Thursday, June 03, 2010

The Other Hollywood: Finding Bliss

At Q&A’s, why do people outside the industry always want to ask how much films cost to produce? If it is any good whatsoever, these are the dullest discussions you could possibly have about a picture. Still, one aspiring director would have an interesting answer to such questions. She hopes to make her film for next to nothing, using her employer’s cameras, lights, and film on the sly. Yep, she works in porn, but her heart is set on making highly sensitive dramatic features in Julie Davis’s indie comedy Finding Bliss (trailer here), which opens in New York tomorrow.

Based on Davis’s own day-job editing down hardcore movies to soft-core tease for the Playboy Channel, Bliss is not shy about its subject matter. It all truly appalls the uptight Jody Balaban. Thanks to a scrupulously traditional upbringing and some embarrassing early experiences, she is a world removed from the Sex and the City vamps. After receiving an award from Gary Marshall (playing himself) for her student film, she moves out to Hollywood hoping to break into the business. Unfortunately, the only opportunity she finds is an editing bay with her name on it at Grind Productions.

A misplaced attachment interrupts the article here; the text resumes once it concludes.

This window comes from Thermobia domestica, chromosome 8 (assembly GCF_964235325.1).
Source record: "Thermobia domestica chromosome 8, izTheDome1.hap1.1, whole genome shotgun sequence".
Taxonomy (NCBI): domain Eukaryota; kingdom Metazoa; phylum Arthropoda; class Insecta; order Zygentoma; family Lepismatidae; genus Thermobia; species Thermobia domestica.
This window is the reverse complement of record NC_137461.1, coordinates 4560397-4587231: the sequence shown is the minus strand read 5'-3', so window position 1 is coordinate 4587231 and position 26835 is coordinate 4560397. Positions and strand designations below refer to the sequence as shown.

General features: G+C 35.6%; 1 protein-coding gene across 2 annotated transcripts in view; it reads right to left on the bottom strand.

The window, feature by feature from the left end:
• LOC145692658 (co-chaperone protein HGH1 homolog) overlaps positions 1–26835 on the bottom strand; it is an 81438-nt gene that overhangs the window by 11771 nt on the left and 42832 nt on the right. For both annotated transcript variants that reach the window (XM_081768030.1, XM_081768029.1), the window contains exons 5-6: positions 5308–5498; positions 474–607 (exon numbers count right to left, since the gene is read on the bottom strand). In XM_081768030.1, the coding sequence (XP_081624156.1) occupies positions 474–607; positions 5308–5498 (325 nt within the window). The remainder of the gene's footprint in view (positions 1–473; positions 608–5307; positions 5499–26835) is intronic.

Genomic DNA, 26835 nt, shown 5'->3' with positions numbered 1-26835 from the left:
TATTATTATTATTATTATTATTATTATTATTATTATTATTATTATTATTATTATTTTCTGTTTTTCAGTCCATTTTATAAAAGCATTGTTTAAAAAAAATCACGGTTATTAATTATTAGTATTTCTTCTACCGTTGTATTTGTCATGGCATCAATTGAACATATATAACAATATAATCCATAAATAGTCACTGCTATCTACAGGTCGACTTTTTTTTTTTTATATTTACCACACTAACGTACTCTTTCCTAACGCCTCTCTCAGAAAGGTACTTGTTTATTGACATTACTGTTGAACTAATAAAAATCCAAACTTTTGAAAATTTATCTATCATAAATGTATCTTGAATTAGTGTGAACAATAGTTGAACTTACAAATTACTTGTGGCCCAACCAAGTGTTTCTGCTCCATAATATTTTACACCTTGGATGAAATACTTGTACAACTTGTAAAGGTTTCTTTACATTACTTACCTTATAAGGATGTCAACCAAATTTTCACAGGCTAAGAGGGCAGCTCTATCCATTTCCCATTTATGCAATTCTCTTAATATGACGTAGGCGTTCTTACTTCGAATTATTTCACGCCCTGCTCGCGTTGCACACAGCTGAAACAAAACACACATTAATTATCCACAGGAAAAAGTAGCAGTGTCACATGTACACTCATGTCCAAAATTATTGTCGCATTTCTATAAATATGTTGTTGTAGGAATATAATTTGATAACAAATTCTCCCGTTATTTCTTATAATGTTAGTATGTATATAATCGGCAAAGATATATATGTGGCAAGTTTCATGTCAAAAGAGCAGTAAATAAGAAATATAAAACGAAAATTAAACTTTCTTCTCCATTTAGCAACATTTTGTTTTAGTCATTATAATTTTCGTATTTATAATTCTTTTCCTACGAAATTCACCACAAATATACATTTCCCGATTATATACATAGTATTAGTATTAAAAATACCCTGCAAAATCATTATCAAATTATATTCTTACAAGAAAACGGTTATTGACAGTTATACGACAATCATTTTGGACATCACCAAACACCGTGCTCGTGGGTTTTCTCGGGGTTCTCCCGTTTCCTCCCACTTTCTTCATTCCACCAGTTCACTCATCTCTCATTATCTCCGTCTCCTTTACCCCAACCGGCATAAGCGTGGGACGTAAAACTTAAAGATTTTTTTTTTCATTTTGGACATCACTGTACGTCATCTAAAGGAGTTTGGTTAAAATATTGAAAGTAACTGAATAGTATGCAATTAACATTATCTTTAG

Nobody who ever walked past a Manhattan newsstand will be particularly surprised by the goings-on at Grind, but it continually shocks Balaban. Yet she stays to surreptitiously shoot her film with the studio’s equipment while tentatively pursuing a Tracy-Hepburn relationship with Jeff Drake, a past recipient of her film school award and now the studio’s top skin flick director.

Frankly, the sum of Bliss’s parts is greater than its whole. Just about every porn joke you would expect is in the film. Sometimes they are funny, sometimes not. However, the winning presence of Leelee Sobieski helps compensate for the more than occasionally smarmy moment. Her character’s romanticism is actually quite sweet and her performance is rather endearing.

The chaos around Balaban is much more hit or miss. It is particularly difficult to buy into her relationship with Drake, since Matthew Davis portrays him with all the charm of a blow-dried game show host. Still, the most embarrassing turn comes from Jamie Kennedy, perhaps the most annoying person in show business, who let’s just say does not have the right physical presence to credibly play porn star Richard (get it?) Harder.

Bliss has a nice heart, but its marriage to its naughty American Pie-style humor is an uneasy one. While Davis’s premise is quite clever and her protagonist is genuinely likable, the overall execution is somewhat muddled. Flawed yet undeniably watchable, Bliss opens tomorrow (6/4) at the Village East, but curious viewers can safely wait to Netflix it.